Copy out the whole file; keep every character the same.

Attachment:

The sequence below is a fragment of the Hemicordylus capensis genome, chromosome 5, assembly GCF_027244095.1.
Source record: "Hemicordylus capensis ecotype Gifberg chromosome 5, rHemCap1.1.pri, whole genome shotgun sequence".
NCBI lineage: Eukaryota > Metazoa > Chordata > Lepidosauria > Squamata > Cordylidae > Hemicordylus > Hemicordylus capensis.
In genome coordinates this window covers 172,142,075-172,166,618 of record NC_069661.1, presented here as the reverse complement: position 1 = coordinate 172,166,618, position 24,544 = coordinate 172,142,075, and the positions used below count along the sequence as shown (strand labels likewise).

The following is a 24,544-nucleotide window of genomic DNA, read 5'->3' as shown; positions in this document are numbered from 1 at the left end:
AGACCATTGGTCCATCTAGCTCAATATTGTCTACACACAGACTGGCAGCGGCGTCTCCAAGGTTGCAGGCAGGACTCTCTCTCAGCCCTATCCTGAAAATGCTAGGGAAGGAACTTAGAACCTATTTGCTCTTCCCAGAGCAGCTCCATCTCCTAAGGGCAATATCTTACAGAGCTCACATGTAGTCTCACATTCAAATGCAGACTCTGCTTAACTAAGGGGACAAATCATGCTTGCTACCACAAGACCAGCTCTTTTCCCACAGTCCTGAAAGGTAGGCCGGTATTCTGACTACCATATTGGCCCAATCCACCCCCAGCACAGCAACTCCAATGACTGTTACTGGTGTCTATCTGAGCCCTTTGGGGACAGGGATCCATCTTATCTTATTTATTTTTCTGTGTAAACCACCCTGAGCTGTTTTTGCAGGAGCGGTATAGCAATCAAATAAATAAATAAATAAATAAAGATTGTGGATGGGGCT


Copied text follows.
The sequence below is a fragment of the Hemicordylus capensis genome, chromosome 5, assembly GCF_027244095.1.
Source record: "Hemicordylus capensis ecotype Gifberg chromosome 5, rHemCap1.1.pri, whole genome shotgun sequence".
NCBI lineage: Eukaryota > Metazoa > Chordata > Lepidosauria > Squamata > Cordylidae > Hemicordylus > Hemicordylus capensis.
In genome coordinates this window covers 172,142,075-172,166,618 of record NC_069661.1, presented here as the reverse complement: position 1 = coordinate 172,166,618, position 24,544 = coordinate 172,142,075, and the positions used below count along the sequence as shown (strand labels likewise).

The following is a 24,544-nucleotide window of genomic DNA, read 5'->3' as shown; positions in this document are numbered from 1 at the left end:
AGACCATTGGTCCATCTAGCTCAATATTGTCTACACACAGACTGGCAGCGGCGTCTCCAAGGTTGCAGGCAGGACTCTCTCTCAGCCCTATCCTGAAAATGCTAGGGAAGGAACTTAGAACCTATTTGCTCTTCCCAGAGCAGCTCCATCTCCTAAGGGCAATATCTTACAGAGCTCACATGTAGTCTCACATTCAAATGCAGACTCTGCTTAACTAAGGGGACAAATCATGCTTGCTACCACAAGACCAGCTCTTTTCCCACAGTCCTGAAAGGTAGGCCGGTATTCTGACTACCATATTGGCCCAATCCACCCCCAGCACAGCAACTCCAATGACTGTTACTGGTGTCTATCTGAGCCCTTTGGGGACAGGGATCCATCTTATCTTATTTATTTTTCTGTGTAAACCACCCTGAGCTGTTTTTGCAGGAGCGGTATAGCAATCAAATAAATAAATAAATAAATAAAGATTGTGGATGGGGCT